I was in what was likely the last generation of school children to be paddled by their teachers. I certainly received more than my share of such paddlings, the last of which came in seventh grade. My math teacher, Mr. Melvin, was a former college football player, quite a large man. One day, he was evidently put out with us and he said, “The next one to say a word will need to meet me out in the hall.” We all knew that he wasn’t looking to have a conversation outside the door.
Not two minutes later, I absent-mindedly (note the phrase) made a inquiry of some kind to a neighboring student. Mr. Melvin frowned and said, “Randy, get it out in the hall.” I received my lick from the paddle and came back in dejected. Little did Mr. Melvin know, but he was the first teacher of mindfulness in my life.
I was reminded of this experience when I attended a silent retreat in recent days. At one point, I almost asked the instructor a question — at a silent retreat! Clearly, I have much to learn about being mindful of my actions and my place.
There have been so many changes in how we work and live in the past 20 years, but one that strikes me most is the emergence of mindfulness as something pursued by many average people. There are mindfulness workshops at companies, mindfulness apps on our phone, articles, books, and, most prominently, mindfulness taught at yoga classes.
Occasional lapses aside, I have found that practicing mindfulness at work is transformative. The first time you start to react to some provocation only to catch yourself, it feels like you have grown up a little more. The simple act of noticing your breath can provide just enough of a pause to prevent you from saying or doing something inconsistent with the way you want to behave.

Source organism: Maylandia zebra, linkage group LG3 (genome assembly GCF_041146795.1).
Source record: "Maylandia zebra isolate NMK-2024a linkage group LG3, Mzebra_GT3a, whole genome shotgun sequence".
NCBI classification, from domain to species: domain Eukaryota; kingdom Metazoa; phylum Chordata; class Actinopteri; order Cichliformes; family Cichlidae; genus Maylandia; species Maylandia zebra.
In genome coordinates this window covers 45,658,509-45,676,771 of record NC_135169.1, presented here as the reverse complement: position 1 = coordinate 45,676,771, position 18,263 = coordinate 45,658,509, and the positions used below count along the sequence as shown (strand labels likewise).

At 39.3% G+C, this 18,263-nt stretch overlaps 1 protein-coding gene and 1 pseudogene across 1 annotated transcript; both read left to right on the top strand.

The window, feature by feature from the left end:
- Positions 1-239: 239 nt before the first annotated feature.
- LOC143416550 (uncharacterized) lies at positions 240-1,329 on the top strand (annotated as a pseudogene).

Tony Schwartz writes convincingly “If you feel compelled to do something, don’t.“. Having that sense of urgency, the notion that something must be done or said, is perhaps the most handy indicator you should step back and take inventory of your physical and mental state.
Mindfulness has been described as ““bringing one’s complete attention to the present experience on a moment-to-moment basis”. Thus, the most obvious professional benefit is to bring your full faculties to any problem or situation. If your company pays you to do your best, we can conclude that your best requires your full attention.
The other motivation for practicing mindfulness at work is stress reduction. Much of our stress comes from worrying about what happened in the past or what might happen in the future. The present moment is seldom the source of stress. As Mark Twain said, “I’ve lived through some terrible things in my life, some of which actually happened.”
Some of the ways I’ve tried to incorporate mindfulness into my day include:
- Starting the morning with a period of quiet. Whether you want to meditate or pray or just sit, set the tone for your day by being in tune with yourself and your surroundings.
- Do one thing at-a-time. It is not easy to be mindful when you are doing one thing. Being fully engaged when you are multi-tasking is not likely.
- Be present with others. Other people know and appreciate when you are completely there for them. (I was in a one-on-one meeting recently which was scheduled for 30 minutes. I knew it wasn’t going to be good when the other person checked the clock eight minutes after we began.)
- Don’t fret if you make a mistake. Wouldn’t it be ironic if you struggle with mindfulness because you are thinking back to your failure to be mindful?
Perhaps you are convinced of the productivity benefits of mindfulness but there’s a bigger issue here. By being mindful, you will enjoy your work more. When you walk to another building, you will notice the flowers blooming beside the sidewalk. You will pick up on the fact your co-worker is worried about her daughter and you will connect with her. You will realize your manager is asking for help. In all these things, your life at work will be integrated with the rest of who you are.